At any rate, the point of this posting is to let you know not only is there a virtual on-line lab, but now Microsoft have produced a demo VHD you can download to give SCE 2007 SP1 your own test drive…Definitely cool and something you ought to consider if you manage a SME environment.

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Stystem Center in a week!

system-center-alone So, I’ve had a systems management backround for a while now and have worked in system management and it’s hard to ignore the momentum Microsoft System Center and its suite is gaining, so I figured I’d set myself a challenge…System Center in a week. Yup, try to learn the bulk of the products, how to install them and how they work – ALL in one week!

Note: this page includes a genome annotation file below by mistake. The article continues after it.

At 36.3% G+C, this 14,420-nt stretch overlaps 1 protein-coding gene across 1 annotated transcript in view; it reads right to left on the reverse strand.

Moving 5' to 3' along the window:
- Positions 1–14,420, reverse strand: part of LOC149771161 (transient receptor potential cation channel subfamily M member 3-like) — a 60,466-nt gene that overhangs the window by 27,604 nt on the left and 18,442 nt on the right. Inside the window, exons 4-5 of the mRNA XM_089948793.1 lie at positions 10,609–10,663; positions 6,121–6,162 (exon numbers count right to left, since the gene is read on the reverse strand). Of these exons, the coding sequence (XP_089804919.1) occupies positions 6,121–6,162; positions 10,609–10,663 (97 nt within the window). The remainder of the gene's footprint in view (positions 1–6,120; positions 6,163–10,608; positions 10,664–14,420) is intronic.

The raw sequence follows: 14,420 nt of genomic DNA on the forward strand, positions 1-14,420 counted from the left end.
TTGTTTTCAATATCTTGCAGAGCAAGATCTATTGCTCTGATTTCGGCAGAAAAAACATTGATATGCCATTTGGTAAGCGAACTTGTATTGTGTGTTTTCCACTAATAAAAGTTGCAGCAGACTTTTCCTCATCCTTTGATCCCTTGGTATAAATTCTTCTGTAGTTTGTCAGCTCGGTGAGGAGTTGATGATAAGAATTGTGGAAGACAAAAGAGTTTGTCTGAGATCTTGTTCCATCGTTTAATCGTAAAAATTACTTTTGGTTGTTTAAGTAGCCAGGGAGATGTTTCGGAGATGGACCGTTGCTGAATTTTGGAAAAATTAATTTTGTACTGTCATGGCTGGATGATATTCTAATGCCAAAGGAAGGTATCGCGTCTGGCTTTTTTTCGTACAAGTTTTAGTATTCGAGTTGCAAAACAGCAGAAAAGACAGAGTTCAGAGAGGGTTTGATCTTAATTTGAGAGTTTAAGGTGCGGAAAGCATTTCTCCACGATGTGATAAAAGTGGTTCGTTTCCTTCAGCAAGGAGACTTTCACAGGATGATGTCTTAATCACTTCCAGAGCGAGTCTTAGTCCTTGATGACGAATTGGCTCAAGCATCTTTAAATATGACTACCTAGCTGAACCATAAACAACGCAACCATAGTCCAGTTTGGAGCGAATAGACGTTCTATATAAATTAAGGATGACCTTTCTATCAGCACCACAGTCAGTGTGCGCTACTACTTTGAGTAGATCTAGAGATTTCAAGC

So far, I’ve done SCVMM 2008 (pretty cool and definitely useful) and I’ve also done SCDPM 2007 (not yet with SP1 though I’ve read a bit up on it). If you don’t have DPM installed in your environment and you use Windows Server – either 2003 or 2008 – I would definnitely suggest you try this software. Cheaper than BackUp Exec and much more friendly and works more streamlined and efficiently and effectively.

I digress, at any rate, time to learn SCOM and SCCM now…See ya later!

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Want to ensure your MOM/SCOM Reporting Goes Well?

The MOMTeam has posted just how to ensure your reporting goes over with flying colours.  Check it out:

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Ops Manager R2 Beta!!

It was discussed at TechEd to be one of the next biggest things since sliced bread and they’ve now delivered.  Operations Manager 2007 R2 Beta 1 has been released to the wild.